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UNDER-19 WORLD CUP: FIVE PLAYERS TO WATCH IN NEW ZEALAND

The ambidextrous spinner, another Afridi and a boy who's better than Bradman

The Under-19 World Cup, which gets under way in New Zealand this week, gives cricket fans everywhere the chance to get a sneak peek at the next generation of global superstars.

So who should you look out for over the course of the next month, as 16 nations do battle to become world champions?

The Cricketer picks out five names to keep an eye on…


JASON SANGHA

Born: September 8, 1999

Country: Australia

Role: Batsman

England fans may well recognise the name… and that’s because Sangha hit a superb century for a Cricket Australia XI against the Ashes touring party in Townsville back in November.

No Australian has hit a hundred against England at a more tender age, while only Sachin Tendulkar has done so younger full stop.

The Aussie skipper - the first Baggy Green captain of Indian origin at any level - was fasttracked through the country’s Talent Pathway and has dazzled at every age-group level.

He was the first Australian since Phillip Hughes to score a century on Youth One Day International debut - against Pakistan in January 2016 - and is also the youngest player ever contracted by New South Wales.

Sangha even earned a Big Bash contract with the Sydney Thunder for the competition’s sixth edition.

As if all that isn’t enough, he also bowls tidy leg-breaks if required.

Jason Sangha scored a century against England in November

BAHIR SHAH

Born: February 1, 2000

Country: Afghanistan

Role: Batsman

This kid is better than Bradman. Well, that’s what the stats say, anyway.

Shah has had a dream introduction to life in first-class cricket, and he averages an extraordinary 121.77 from his admittedly limited career to date.

That puts him top of the averages for players with 1,000 or more first-class runs to their name, bettering The Don’s 95.14 by quite a distance.

The 18-year-old scored 256 not out in his first pro innings, the second highest debut score ever, before registering a triple-century five innings later. Only Javed Miandad reached the 300 mark at a younger age.

“It’s difficult to get the opportunity play for our domestic sides, so I’m very thankful for my family and for my friends and my head coach for their support,” he said.

“I only thought I would try my best for my side, so to get 1,000 runs was amazing.”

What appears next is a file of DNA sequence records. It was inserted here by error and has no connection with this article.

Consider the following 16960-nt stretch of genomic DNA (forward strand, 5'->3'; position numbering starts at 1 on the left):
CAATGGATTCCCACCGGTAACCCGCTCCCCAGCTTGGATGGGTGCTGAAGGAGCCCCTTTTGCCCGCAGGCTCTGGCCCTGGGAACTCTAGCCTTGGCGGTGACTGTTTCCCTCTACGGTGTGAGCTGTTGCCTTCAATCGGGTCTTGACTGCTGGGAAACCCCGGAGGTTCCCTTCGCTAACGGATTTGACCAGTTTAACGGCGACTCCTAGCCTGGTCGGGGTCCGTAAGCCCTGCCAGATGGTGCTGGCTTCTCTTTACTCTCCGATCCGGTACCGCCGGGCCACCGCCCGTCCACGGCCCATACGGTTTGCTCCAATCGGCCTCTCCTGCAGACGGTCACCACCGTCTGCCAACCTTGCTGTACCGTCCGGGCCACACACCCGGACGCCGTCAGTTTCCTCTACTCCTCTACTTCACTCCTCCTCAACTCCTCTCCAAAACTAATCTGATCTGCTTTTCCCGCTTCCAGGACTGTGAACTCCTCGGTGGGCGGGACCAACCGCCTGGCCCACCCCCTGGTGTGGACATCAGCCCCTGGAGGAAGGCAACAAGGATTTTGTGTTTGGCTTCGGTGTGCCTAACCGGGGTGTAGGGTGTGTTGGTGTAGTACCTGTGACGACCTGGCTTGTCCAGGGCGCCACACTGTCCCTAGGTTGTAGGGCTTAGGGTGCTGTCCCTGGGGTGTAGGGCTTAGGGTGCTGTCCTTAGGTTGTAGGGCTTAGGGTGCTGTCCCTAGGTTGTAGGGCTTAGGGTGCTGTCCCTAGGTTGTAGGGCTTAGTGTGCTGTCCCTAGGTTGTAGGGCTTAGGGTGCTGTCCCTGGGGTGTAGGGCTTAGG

Bahir Shah has made a stunning start to his first-class career

SHAHEEN AFRIDI

Born: April 6, 2000

Country: Pakistan

Role: Bowler

While his name will inevitably draw comparisons with one of Pakistan’s favourites sons, Afridi has the potential to make a sizeable impact in the national team in the future.

Though much taller than his namesake, at six foot six inches, Afridi is a left-arm quick who burst into the public consciousness with figures of 8-39 for Khan Research Laboratories against Rawalpindi in the Quaid-e-Azam Trophy in September.

That represents the best return by any Pakistani cricketer on first-class debut. Ever.

Afridi can clock 90mph, while his action has been likened to Mohammad Amir and Mitchell Starc.

He has won himself a two-year deal with the Dhaka Dynamites in the Bangladesh Premier League, while his brother Riaz played one Test for Pakistan in 2004.

KAMINDU MENDIS

Born: September 30, 1998

Country: Sri Lanka

Role: Allrounder/captain

Sri Lanka’s skipper in New Zealand made waves at the 2016 Under 19 World Cup when he bowled both right and left-arm spin in-play against Pakistan.

The 19-year-old also bats in the middle order and will become his country’s most-capped player at Under 19 level should he feature in every game in this year’s competition.

Speaking of his ambidextrous bowling, Mendis said: “When I was young and starting cricket, I just practised both with my coaches,” he said.

“Usually I do [bowl left-arm to a right hander and vice versa] but it depends on the situation.

“I just tell the umpire and let the batsman know,” he said.

“But sometimes they look at me like, ‘what are you going to do now?’”

KAYLUM BOSHIER

Born: April 9, 1999

Country: New Zealand

Role: Allrounder/captain

The Blackcaps skipper for a home World Cup still doesn’t know if he fancies a career in rugby or cricket. But that just goes to show how talented the 18-year-old is.

Boshier, who has played age-group cricket for Central Districts, bowls right-arm medium and bats in the middle order.

He took 3-17 and hit 66 in New Zealand’s opening warm-up game against Zimbabwe.

Kaylum Boshier could take up a career in rugby

AND ONE FROM ENGLAND…

Keep a look out for Fin Trenouth. Well, actually, it’s almost impossible to miss the Somerset batsman as he towers over his team-mates.

Trenouth hit a rapid 70-odd in the recent warm-up against Ireland and has the capacity to destroy an attack - just like he did for his county in an astonishing ECB Under 17 County Championship innings against Hampshire in 2016.

The 19-year-old smacked 330 from 307 balls, with 33 fours and 13 sixes.

Ouch.

Fin Trenouth offers run potential for England

BUT WAIT, THERE’S MORE...

And there are two very famous names being represented in New Zealand, too.

The sons of a pair of cricketing greats get their chance to impress at the Under 19 World Cup, in the shape of Thando Ntini and Austin Waugh.

Ntini, whose dad Makhaya claimed 390 Test wickets for South Africa, is a right-arm seamer who took 5-56 on Under 19 debut.

Waugh, the son of former Australia captain Steve, will be expected to score big runs for the Aussies.

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